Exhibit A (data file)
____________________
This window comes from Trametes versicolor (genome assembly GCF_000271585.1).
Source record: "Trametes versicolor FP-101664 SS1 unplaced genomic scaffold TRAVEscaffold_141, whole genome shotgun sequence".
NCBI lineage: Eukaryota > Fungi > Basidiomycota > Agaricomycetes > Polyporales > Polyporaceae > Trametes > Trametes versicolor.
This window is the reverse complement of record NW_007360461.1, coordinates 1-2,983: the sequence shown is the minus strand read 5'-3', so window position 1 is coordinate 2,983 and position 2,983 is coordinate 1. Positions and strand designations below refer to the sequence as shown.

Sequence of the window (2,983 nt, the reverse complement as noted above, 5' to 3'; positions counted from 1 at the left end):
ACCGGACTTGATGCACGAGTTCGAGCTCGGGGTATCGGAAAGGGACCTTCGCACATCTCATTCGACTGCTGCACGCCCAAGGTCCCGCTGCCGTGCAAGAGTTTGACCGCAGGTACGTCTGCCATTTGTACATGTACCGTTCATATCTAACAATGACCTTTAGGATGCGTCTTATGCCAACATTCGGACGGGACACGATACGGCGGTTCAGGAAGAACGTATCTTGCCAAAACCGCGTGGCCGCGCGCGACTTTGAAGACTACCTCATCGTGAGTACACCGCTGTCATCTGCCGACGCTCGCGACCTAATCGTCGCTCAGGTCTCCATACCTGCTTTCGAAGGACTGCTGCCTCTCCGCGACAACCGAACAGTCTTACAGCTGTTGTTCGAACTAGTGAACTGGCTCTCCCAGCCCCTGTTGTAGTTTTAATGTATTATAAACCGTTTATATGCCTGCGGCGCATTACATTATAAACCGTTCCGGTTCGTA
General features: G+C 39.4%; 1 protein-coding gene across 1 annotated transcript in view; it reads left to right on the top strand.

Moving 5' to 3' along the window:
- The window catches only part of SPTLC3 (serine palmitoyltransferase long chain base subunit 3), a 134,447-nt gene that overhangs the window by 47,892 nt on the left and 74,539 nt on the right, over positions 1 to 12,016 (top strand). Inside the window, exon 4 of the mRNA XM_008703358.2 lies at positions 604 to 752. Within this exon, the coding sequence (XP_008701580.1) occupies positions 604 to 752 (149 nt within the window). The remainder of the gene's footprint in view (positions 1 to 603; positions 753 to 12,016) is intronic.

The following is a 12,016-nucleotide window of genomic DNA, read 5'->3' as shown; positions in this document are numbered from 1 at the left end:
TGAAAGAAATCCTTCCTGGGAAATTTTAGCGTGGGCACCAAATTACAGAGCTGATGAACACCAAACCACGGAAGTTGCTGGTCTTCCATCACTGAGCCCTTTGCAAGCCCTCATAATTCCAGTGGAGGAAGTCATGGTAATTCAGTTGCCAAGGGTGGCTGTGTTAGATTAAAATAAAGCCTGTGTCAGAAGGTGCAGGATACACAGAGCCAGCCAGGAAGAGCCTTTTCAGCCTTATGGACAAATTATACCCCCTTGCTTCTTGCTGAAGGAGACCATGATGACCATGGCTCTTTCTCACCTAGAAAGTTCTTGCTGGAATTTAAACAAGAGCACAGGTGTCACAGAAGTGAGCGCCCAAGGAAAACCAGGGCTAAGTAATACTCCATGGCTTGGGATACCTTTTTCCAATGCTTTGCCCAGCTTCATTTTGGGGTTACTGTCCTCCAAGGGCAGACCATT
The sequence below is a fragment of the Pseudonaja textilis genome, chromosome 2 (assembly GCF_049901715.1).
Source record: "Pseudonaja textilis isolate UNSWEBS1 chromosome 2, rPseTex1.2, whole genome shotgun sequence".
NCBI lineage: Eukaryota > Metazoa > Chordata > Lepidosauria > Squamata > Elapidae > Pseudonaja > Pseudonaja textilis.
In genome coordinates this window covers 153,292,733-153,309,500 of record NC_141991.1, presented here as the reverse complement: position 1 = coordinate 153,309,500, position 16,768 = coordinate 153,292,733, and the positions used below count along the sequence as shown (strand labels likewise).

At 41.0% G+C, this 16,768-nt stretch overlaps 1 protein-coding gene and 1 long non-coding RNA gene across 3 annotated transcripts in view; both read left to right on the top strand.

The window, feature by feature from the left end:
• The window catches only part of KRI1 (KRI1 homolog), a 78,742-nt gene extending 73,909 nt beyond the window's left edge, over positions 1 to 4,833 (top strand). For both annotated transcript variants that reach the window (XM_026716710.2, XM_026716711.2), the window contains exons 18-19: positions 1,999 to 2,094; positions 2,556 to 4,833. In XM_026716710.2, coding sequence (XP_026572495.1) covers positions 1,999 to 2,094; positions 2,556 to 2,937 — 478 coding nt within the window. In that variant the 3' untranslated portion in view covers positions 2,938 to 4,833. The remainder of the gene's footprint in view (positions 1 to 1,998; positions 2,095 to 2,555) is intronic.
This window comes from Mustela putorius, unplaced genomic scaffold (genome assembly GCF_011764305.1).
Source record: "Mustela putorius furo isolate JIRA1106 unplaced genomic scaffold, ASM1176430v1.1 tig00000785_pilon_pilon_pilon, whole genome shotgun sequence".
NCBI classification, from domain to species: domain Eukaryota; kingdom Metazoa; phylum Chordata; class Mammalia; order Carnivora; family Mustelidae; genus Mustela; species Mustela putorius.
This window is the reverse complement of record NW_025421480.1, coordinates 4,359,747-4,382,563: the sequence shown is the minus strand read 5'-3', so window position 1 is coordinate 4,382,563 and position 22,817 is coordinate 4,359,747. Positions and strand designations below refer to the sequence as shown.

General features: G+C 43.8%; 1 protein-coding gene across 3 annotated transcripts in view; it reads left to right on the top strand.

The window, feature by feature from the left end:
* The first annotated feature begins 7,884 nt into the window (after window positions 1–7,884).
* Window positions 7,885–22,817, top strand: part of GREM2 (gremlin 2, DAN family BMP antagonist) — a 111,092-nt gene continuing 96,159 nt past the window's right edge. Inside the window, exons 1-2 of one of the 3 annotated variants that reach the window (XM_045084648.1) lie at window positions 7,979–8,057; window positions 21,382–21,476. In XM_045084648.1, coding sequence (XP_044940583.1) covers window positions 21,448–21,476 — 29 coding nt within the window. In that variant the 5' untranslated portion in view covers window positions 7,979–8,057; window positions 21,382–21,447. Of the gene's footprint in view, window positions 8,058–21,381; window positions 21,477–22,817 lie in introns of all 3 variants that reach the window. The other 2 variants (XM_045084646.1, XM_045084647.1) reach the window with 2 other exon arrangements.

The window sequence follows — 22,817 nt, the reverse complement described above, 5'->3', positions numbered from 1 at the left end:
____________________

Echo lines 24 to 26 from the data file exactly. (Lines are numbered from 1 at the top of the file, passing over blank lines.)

The window, feature by feature from the left end:
* The first annotated feature begins 7,884 nt into the window (after window positions 1–7,884).
* Window positions 7,885–22,817, top strand: part of GREM2 (gremlin 2, DAN family BMP antagonist) — a 111,092-nt gene continuing 96,159 nt past the window's right edge. Inside the window, exons 1-2 of one of the 3 annotated variants that reach the window (XM_045084648.1) lie at window positions 7,979–8,057; window positions 21,382–21,476. In XM_045084648.1, coding sequence (XP_044940583.1) covers window positions 21,448–21,476 — 29 coding nt within the window. In that variant the 5' untranslated portion in view covers window positions 7,979–8,057; window positions 21,382–21,447. Of the gene's footprint in view, window positions 8,058–21,381; window positions 21,477–22,817 lie in introns of all 3 variants that reach the window. The other 2 variants (XM_045084646.1, XM_045084647.1) reach the window with 2 other exon arrangements.